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    \$\begingroup\$ For the sake of more specific examples, obsessive compulsive disorder is one where sufferers typically know exactly how irrational they're being, but can't help it. There's also a weird middle ground, like depression, where folks frequently know they have it but are unable to estimate how far gone they are or which areas of their perception are affected. \$\endgroup\$ – Blue Footed Booby Jun 8 '16 at 19:15
  • \$\begingroup\$ @BlueFootedBooby I avoided adding a list of specific disorders that a sufferer may be unaware of out of concern for brevity and due to the spectrum nature of many disorders. If readers would find more detail or specifics helpful I can add to my answer. \$\endgroup\$ – Ruthaford Jun 8 '16 at 19:40
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The way that I always do this is to relate the symptoms, not the cause. If they're insane, they may have delusions (so they may see things that other PCs don't despite being less perceptive, and those things will turn out not to exist). They may feel worried all the time but not be able to describe why. They may believe themselves able to understand creatures that speak no languages, such as drakes, with varying results for correctness (if a drake is obviously happy, they may hear it saying that it's happy, but if it's ambiguous, they're just as likely to be wrong). That way, the player can deduce the symptoms through the experiences of the character.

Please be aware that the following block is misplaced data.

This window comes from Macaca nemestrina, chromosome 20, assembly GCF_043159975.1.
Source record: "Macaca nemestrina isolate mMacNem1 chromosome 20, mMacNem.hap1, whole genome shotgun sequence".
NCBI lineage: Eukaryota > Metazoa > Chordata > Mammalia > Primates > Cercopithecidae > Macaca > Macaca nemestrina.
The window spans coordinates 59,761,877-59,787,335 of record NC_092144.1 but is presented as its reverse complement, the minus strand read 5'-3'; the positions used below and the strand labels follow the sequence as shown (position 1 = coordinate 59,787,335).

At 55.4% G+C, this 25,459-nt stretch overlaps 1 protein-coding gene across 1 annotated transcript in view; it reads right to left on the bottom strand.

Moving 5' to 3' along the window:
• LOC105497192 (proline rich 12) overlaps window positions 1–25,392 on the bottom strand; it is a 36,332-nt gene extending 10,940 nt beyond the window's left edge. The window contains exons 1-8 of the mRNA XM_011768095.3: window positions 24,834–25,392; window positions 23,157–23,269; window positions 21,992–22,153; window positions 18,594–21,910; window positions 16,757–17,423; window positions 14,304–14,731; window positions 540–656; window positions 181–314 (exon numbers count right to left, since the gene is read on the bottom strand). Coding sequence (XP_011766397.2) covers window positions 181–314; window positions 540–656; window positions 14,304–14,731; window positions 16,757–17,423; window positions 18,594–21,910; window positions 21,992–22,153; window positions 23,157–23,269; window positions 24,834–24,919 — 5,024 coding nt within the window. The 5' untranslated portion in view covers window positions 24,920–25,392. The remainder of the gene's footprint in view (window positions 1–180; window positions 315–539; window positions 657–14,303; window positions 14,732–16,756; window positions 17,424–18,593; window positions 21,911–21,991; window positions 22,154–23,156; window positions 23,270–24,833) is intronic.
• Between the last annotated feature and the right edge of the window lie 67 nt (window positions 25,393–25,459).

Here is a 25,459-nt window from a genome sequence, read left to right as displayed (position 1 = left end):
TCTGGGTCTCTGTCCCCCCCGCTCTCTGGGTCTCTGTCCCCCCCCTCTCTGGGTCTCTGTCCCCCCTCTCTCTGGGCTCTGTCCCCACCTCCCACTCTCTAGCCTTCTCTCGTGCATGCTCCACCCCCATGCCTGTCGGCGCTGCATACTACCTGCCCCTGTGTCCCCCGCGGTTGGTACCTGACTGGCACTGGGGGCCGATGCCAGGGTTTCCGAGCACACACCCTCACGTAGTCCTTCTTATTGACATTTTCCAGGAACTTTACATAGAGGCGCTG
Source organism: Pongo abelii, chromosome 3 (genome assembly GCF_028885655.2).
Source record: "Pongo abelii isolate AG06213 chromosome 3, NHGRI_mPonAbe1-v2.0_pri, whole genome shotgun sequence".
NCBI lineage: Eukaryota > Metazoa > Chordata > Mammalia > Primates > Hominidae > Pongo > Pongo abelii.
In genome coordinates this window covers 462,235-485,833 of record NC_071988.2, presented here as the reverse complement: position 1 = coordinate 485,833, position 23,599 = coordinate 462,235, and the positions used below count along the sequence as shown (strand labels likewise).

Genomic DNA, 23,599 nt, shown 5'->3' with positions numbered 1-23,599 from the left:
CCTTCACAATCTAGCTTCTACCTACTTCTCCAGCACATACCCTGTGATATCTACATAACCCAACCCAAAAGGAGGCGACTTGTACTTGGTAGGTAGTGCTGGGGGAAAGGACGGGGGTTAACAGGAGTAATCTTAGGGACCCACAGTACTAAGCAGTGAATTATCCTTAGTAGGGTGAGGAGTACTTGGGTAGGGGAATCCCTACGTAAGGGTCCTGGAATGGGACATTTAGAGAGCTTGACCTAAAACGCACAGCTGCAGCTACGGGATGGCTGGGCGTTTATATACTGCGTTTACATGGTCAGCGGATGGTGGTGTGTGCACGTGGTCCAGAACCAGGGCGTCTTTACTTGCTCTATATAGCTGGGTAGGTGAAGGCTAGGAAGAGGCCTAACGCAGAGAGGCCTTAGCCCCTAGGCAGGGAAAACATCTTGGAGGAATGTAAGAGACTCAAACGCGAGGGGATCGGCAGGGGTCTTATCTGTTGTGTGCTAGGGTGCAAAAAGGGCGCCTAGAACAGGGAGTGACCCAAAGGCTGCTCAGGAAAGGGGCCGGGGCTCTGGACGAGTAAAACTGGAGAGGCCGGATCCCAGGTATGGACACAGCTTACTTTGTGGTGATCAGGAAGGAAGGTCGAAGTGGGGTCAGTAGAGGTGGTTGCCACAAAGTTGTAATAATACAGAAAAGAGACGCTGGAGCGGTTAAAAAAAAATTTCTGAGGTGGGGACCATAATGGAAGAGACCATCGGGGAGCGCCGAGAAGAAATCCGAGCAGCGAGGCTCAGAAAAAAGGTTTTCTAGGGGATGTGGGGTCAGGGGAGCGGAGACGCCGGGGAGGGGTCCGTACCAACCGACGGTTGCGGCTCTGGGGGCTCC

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  • \$\begingroup\$ You mean "deduce the affliction through the experiences of the character"? \$\endgroup\$ – aebabis Jun 9 '16 at 16:05
  • \$\begingroup\$ Well, deduce the affliction through the symptoms, which are in turn inferred from the experiences of the character. Paranoid people often do not believe that they're paranoid, for example. \$\endgroup\$ – Kenny Jun 17 '16 at 17:57